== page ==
The Cellar Door is open 361 days a year from 09:00-17:00

Take a wander to the back of the tasting room and enjoy a trip back through history, with a display of the estate’s historic bottles and labels.

Visit the official website at:

5. Babylonstoren


Babylonstoren seems like a recent addition to the Cape winelands, but the farm actually dates back to 1692 and is one of the area’s oldest fruit farms.
It’s developed into something of a destination over the last decade or so, thanks to a revitalisation under former magazine editor Karen Roos.

Under less thoughtful curatorship, it could easily have become a caricature of itself, with the addition of a hotel, two restaurants, heavily-Instagrammed gardens, spa and retail options. Fortunately, the additions to the historic fruit and wine offering have only served to enhance the experience, with more than a touch of style bringing the property into the 21st century.

While many of the original buildings – including the circa 1777 Manor House and the older wheat store, cellar, fowl house, dovecote, bell tower and gates – remain, there are plenty of modern steel and glass additions that somehow blend into the existing structures. The overall impression is one of thick, whitewashed stone walls, with ornate gables and thatched roofs – but if you look carefully, you’ll find plenty of modern touches too.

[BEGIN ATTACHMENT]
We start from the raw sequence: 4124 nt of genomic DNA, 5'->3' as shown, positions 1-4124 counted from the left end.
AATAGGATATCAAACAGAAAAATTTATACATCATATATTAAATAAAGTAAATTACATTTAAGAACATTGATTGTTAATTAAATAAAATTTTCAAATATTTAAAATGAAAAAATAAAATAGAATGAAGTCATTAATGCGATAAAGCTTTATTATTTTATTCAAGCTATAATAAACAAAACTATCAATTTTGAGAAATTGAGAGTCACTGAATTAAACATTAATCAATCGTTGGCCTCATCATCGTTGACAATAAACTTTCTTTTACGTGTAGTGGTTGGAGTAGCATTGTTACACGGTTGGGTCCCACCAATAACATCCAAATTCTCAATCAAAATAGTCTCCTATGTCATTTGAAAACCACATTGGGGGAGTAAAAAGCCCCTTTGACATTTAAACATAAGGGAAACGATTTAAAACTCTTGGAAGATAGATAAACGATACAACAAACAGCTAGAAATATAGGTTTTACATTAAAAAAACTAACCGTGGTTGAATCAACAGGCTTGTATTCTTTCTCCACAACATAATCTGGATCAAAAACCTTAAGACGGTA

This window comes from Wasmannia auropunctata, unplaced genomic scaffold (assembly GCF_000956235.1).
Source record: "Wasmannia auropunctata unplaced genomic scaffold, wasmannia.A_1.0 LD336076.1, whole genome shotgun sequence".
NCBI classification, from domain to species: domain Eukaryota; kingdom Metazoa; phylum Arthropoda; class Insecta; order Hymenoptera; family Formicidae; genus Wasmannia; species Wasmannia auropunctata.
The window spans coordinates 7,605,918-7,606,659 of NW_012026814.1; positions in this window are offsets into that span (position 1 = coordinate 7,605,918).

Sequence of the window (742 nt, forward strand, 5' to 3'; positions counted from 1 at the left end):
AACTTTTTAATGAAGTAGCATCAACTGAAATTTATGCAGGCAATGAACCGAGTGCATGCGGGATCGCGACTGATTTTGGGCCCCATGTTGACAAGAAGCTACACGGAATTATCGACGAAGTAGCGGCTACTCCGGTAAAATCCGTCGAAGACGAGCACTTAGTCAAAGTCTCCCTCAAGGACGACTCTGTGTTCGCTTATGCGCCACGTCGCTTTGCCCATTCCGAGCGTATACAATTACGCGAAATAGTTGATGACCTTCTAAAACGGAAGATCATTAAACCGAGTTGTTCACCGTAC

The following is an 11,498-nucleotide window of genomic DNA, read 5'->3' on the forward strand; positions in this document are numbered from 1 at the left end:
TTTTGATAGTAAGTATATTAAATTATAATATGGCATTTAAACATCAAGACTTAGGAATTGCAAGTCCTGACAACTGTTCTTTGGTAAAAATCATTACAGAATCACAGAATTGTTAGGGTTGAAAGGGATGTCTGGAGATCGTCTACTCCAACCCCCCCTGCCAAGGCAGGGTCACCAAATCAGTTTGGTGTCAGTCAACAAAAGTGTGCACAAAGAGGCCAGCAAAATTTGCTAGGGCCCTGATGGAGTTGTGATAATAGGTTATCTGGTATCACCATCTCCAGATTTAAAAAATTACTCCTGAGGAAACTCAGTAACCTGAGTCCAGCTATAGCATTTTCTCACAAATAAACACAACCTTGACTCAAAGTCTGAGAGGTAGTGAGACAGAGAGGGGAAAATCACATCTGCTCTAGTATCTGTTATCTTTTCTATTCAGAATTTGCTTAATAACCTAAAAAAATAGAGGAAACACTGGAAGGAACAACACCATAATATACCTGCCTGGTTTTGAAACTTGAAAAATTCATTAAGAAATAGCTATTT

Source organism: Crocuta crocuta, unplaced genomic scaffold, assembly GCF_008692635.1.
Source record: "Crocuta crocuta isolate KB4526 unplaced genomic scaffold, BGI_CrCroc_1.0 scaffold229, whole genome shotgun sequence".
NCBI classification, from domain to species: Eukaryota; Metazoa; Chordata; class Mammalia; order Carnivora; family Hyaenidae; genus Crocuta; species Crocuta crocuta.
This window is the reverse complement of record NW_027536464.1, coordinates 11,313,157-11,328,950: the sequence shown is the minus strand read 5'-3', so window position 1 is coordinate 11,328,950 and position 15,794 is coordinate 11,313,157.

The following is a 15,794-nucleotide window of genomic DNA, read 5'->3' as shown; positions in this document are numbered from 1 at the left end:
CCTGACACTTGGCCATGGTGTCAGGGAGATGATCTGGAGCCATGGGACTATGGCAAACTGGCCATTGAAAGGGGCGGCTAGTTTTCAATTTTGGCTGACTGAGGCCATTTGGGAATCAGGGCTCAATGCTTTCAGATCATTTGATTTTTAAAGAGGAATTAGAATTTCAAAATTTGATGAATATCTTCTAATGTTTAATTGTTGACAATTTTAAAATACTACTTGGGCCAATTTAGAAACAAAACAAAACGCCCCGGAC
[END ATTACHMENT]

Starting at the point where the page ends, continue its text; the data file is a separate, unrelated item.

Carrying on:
One such slick addition is the Tasting Room. An earthy building with a high-pitched ceiling is the entry point, but a walk up an accessible ramp, past displays detailing the farm’s history leads to the glass box which houses the tasting area. The stylish space is decorated in fresh greens and warm woods and dominated by a central bar area, lined with symmetrical displays of tasting glasses and the estate’s wines.

Service is efficient and knowledgeable, with guests given plenty of opportunity to actually enjoy the pours of the estate’s various wines, rather than being rushed through the experience. The Standard Tasting costs R60 and includes 6 wines from the Babylonstoren range, with tastings of the flagship Chardonnay, Nebukadnesar blend and Sprankel MCC (bubbly) attracting additional fees of R20, R30 and R40, respectively. There’s also an Express Tasting of the Chenin Blanc, Mourvedre Rosé and Babel Red for R30. Sharing Platters for Two are available for order, to back the tasting – or extend it.